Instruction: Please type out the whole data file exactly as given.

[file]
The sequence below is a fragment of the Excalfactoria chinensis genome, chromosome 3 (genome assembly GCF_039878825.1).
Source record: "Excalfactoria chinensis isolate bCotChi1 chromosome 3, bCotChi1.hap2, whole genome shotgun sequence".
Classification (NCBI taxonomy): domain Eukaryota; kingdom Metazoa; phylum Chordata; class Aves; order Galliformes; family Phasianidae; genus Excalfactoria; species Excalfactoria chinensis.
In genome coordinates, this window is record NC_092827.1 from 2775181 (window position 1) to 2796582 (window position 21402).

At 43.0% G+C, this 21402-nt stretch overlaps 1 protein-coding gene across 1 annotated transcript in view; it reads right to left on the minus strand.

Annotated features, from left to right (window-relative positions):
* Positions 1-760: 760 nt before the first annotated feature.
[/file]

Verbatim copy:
The sequence below is a fragment of the Excalfactoria chinensis genome, chromosome 3 (genome assembly GCF_039878825.1).
Source record: "Excalfactoria chinensis isolate bCotChi1 chromosome 3, bCotChi1.hap2, whole genome shotgun sequence".
Classification (NCBI taxonomy): domain Eukaryota; kingdom Metazoa; phylum Chordata; class Aves; order Galliformes; family Phasianidae; genus Excalfactoria; species Excalfactoria chinensis.
In genome coordinates, this window is record NC_092827.1 from 2775181 (window position 1) to 2796582 (window position 21402).

At 43.0% G+C, this 21402-nt stretch overlaps 1 protein-coding gene across 1 annotated transcript in view; it reads right to left on the minus strand.

Annotated features, from left to right (window-relative positions):
* Positions 1-760: 760 nt before the first annotated feature.